For the hutch top interior I used some left over wash and wear white interior house paint I had as I wanted the surface to take the wear and tear of the future contents being taken in and out. I did 2 coats of the white paint.
Now to the fun part!
I wanted to add some charm to the piece by adding some pattern on the hutch top interior. Originally I had considered fabric or wallpaper, but then I saw a lovely large decor stamp design made for furniture and other decor - not your normal stamp, but wonderful clear, flexible sticky stamps. The one I chose was from IOD (Iron Orchid Designs) called Rose Toile (I didn't know the name of it when I first saw it online - but how perfectly suited to my French Provincial makeover!).
Here is a close up of the stamp which measures approx 30cm square and each stamp peels off the backing sheet providing endless options to combine the stamps to make a unique design. It had roses, text and a dragonfly in the mix.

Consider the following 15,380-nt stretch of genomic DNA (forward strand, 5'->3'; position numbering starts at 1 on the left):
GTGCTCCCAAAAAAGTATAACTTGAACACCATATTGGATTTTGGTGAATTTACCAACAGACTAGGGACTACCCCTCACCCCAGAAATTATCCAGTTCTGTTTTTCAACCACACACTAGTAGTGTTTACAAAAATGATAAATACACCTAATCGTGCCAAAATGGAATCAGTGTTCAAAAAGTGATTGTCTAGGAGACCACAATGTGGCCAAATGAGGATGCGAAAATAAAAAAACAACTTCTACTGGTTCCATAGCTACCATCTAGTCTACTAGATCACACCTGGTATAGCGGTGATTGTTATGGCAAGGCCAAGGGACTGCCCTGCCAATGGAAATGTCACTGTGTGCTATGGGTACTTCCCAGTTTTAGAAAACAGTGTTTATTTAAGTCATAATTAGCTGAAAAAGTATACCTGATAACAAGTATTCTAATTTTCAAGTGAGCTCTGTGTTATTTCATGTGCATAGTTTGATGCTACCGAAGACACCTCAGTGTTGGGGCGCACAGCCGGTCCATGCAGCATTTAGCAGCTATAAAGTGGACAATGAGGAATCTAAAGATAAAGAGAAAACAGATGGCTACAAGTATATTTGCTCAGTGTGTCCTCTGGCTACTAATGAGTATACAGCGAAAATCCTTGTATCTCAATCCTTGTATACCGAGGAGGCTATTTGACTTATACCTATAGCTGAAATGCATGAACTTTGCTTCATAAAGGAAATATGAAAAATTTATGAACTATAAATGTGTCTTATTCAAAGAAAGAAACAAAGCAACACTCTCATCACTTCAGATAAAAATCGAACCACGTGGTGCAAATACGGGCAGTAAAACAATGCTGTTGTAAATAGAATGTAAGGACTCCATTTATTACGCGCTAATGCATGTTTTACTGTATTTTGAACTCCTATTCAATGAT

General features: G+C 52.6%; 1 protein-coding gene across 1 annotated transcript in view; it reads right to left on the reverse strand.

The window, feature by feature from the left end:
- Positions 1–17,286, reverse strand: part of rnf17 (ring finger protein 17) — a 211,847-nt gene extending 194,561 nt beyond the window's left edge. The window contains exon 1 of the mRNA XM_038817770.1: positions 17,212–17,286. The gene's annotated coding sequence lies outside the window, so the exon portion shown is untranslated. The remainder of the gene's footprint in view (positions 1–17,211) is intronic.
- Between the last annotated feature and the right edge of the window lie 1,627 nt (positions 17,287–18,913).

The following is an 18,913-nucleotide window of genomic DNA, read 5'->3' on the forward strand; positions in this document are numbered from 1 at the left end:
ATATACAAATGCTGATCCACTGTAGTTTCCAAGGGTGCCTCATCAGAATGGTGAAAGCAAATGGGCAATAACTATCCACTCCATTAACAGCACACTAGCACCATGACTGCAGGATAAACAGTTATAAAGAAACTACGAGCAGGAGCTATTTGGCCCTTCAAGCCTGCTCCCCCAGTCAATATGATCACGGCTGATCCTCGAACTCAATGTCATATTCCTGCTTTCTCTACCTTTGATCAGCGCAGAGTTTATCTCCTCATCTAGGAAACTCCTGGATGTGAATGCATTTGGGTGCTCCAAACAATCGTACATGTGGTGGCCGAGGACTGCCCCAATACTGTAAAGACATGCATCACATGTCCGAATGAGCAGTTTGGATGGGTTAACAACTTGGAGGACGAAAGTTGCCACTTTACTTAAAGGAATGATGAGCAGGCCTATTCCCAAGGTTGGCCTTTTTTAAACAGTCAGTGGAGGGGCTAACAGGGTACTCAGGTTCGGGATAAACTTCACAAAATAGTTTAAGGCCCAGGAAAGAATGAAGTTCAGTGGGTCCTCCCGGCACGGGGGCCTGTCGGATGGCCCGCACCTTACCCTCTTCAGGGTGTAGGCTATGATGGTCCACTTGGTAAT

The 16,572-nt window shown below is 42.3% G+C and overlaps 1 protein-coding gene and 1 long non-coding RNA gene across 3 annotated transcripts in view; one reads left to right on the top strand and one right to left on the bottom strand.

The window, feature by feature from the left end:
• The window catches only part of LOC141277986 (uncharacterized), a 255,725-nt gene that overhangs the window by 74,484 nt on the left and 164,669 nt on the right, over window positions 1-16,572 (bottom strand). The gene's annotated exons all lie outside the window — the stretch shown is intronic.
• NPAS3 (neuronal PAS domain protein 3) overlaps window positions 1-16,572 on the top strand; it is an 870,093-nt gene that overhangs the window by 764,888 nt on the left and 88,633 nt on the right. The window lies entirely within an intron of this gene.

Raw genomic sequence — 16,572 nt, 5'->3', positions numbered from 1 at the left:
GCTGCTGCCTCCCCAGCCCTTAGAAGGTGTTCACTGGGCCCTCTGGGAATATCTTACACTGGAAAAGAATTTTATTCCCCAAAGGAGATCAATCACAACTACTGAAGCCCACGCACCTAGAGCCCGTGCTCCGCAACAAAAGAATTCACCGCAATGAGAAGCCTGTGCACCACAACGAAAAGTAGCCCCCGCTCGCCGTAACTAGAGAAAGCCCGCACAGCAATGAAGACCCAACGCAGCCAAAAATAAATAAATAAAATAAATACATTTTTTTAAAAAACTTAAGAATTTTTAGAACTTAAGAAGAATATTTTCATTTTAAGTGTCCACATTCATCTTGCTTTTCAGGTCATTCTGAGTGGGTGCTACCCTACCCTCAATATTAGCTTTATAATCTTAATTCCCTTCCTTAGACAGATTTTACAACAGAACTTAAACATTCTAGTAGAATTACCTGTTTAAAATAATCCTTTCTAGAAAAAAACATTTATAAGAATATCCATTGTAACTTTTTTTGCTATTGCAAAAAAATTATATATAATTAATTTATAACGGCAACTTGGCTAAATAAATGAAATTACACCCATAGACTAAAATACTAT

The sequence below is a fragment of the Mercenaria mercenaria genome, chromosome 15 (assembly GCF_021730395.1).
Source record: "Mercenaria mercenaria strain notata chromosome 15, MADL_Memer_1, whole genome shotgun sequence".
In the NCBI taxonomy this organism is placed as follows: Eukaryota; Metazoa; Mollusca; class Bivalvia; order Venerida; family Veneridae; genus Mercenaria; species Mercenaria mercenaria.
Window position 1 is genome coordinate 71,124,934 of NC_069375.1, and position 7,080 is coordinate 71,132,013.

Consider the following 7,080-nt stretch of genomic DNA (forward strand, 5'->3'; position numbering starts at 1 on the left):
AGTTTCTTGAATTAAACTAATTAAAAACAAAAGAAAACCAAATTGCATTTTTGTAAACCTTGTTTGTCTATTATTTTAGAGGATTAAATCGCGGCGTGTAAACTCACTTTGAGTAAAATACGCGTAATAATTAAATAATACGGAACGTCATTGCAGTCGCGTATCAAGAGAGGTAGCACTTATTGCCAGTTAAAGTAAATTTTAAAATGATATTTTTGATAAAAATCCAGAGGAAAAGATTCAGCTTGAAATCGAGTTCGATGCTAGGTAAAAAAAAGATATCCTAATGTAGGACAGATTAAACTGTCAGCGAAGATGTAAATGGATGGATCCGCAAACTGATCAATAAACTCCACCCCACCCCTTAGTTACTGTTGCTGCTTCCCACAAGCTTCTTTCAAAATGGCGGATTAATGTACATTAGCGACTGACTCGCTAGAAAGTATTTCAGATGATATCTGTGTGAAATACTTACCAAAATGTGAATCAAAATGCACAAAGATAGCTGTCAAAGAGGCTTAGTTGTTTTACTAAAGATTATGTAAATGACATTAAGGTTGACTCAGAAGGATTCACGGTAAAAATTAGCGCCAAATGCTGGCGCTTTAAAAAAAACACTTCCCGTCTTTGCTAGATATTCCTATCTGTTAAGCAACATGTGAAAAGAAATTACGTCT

I stuck each stamp to the flexible acrylic sheet provided and used my foam roller to add a light layer of the left over grey paint to each stamp and pressed it onto the hutch back, in the position where I had previously planned out my stamping layout. Repeated the process for each stamp, cleaning off excess paint with a baby wipe cloth every now and again to stop too much paint getting into the finer details and losing definition when stamped.
The see through sheet allows you to see where the stamp is being placed, but due to it's being flexible you have to be careful not to let the stamp move once you have placed it, which can be a bit tricky at first on a vertical surface, but any blurred stamping I just wiped off with a damp cloth, let it dry a minute and restamped. I wanted a time worn effect so I wasn't too concerned with pressing every part of the stamp to ensure full coverage, so parts of the stamped images are lighter than other parts which gave me the effect I wanted.
Let me know what you think of my French Provincial makeover in the comments below.
If you enjoyed this post you may also like to subscribe to receive email updates when new posts are added.